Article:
This app helps you pass on treasured keepsakes and memories

Cameo brooch.
Make sure the story behind your treasured items is passed down through the family

Many of us have treasured items handed down by relatives, but don’t know the full significance they had for our loved ones.  Or do you have items you want to pass down to family members with the assurance that your precious memories will go with them?

It was for those very reasons that Jacquie Holden and Carly Daff created a phone app called Keepsake. The mother-daughter duo wanted to make it easier to organise, record and gift treasured objects, so that future generations could understand their significance.

Holden’s parents were refugees with few possessions when they first arrived in Australia, and so she felt it was important to have a record of their history. 

“My husband and I have a total of seven kids and one grandchild (so far) in a blended family, so earmarking things for specific family members is hopefully going to be useful to avoid any family conflict in the years to come,” Holden added. 

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Holden said that Keepsake was different to other recording apps.

“It is focussed on objects and enables you to share memories around them in a more personal and private way,” she explained.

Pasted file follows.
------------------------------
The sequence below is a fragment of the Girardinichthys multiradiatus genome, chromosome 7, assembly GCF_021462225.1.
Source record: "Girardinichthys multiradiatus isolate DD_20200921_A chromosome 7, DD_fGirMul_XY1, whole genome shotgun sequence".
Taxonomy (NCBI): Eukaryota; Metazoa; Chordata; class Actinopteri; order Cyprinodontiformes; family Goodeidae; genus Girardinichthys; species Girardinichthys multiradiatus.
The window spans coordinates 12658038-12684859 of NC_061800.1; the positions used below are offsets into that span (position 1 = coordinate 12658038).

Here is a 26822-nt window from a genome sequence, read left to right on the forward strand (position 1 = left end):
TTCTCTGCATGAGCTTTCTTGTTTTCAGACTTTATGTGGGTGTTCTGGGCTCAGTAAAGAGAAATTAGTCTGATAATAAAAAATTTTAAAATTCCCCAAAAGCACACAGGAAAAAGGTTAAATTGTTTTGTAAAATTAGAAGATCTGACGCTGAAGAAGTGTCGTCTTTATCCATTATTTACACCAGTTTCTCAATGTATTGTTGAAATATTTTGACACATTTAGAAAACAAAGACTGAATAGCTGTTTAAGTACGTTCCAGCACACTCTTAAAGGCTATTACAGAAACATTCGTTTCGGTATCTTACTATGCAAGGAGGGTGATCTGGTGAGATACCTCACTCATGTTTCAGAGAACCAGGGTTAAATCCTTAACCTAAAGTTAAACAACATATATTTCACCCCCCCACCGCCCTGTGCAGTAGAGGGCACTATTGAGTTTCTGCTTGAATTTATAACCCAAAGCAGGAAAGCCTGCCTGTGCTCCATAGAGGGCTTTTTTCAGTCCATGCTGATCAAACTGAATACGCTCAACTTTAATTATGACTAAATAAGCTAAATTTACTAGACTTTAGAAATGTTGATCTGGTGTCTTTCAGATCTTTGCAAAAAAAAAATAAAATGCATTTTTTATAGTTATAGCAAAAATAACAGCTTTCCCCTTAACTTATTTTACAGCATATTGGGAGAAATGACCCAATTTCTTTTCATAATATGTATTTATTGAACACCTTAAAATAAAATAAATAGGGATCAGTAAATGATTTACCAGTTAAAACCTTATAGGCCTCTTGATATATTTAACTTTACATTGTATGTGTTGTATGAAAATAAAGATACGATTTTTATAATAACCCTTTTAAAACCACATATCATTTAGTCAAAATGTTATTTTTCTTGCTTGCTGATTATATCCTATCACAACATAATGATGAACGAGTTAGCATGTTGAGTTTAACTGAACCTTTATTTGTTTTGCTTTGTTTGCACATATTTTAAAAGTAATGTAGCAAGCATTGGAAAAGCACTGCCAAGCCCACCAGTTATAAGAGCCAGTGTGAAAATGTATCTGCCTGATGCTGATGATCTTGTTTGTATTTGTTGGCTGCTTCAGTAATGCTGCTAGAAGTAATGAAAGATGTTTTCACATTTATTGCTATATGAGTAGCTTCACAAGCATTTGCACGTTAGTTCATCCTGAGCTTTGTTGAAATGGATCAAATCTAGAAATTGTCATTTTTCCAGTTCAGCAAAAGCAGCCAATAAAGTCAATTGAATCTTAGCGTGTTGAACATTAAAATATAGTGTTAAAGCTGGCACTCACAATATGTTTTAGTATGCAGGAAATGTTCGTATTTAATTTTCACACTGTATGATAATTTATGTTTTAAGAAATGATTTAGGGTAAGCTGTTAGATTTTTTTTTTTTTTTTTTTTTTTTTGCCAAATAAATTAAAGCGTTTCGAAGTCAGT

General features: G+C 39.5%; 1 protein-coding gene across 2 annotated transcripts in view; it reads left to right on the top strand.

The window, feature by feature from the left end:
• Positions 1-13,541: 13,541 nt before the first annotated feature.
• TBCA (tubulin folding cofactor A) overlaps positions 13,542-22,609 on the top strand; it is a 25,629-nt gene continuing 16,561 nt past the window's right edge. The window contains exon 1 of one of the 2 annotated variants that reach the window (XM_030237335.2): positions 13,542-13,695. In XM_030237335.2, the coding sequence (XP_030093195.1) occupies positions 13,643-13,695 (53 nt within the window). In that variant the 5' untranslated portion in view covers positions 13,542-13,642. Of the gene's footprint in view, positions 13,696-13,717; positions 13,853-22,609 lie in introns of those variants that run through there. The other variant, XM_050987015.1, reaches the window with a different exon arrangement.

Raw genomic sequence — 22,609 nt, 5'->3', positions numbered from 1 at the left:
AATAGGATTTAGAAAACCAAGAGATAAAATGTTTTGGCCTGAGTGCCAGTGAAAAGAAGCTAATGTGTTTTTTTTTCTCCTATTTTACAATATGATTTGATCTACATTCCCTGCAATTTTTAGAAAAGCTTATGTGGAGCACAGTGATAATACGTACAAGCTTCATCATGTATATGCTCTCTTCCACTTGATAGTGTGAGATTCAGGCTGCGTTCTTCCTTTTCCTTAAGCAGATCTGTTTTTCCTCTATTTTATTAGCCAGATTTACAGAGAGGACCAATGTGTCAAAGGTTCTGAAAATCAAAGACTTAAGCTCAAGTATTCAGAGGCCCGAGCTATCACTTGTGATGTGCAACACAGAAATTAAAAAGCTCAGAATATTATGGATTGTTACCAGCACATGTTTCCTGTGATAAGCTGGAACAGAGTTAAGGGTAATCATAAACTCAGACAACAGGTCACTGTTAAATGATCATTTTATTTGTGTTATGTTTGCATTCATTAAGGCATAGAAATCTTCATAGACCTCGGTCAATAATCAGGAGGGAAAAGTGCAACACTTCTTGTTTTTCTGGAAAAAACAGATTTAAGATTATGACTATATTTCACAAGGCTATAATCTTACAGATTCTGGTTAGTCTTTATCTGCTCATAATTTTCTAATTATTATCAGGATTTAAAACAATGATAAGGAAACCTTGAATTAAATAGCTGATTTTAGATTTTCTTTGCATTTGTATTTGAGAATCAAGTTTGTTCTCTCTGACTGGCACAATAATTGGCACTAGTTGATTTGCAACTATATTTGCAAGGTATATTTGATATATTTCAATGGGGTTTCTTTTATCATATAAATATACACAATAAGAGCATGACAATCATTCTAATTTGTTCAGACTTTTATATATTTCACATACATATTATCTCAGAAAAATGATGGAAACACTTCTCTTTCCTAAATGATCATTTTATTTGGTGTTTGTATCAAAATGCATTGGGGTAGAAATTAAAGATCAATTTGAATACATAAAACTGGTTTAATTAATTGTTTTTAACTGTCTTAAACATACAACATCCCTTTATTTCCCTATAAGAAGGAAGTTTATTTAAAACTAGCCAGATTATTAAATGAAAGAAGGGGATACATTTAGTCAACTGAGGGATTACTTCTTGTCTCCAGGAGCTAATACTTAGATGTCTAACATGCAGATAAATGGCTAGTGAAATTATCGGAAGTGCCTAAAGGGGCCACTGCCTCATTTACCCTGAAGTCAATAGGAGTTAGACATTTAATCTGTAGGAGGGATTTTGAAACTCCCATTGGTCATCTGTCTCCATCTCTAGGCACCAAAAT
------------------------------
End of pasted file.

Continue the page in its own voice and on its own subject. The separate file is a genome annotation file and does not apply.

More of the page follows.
“An example might be a special ring your grandmother plans to give you which she wants you to know the history of. She will take photos of it, record details and herself telling you stories about it. Then she can send you an email with a link to download the app. She might complete the whole process at the same time, when she is downsizing or decluttering for example.

“Alternatively, she can grant access to her account, we suggest a partner or lawyer, who can then complete the process and send out the emails if she is unable to or needs help. When you open your copy of the app, the objects she is gifting you will be there and you can hear her voice telling you the stories about them.”

Keepsake was created by an Australian mother and daughter, to ensure your treasured memories are recorded.

The objects you put into the app don’t have to be valuable, just special to you, Holden said.

“It could be something as simple as a photograph which has a story around it or a special watch which you saved up for by doing odd jobs when you were younger.” 

The app uses your iPhone or iPad camera to take photos of the items, then you can write about them, or use the microphone to record the significance of each item, and then decide which family, friend or organisation should have the object one day. Even better, the app is free to download.

Do you have something special you’d like to pass down to future generations?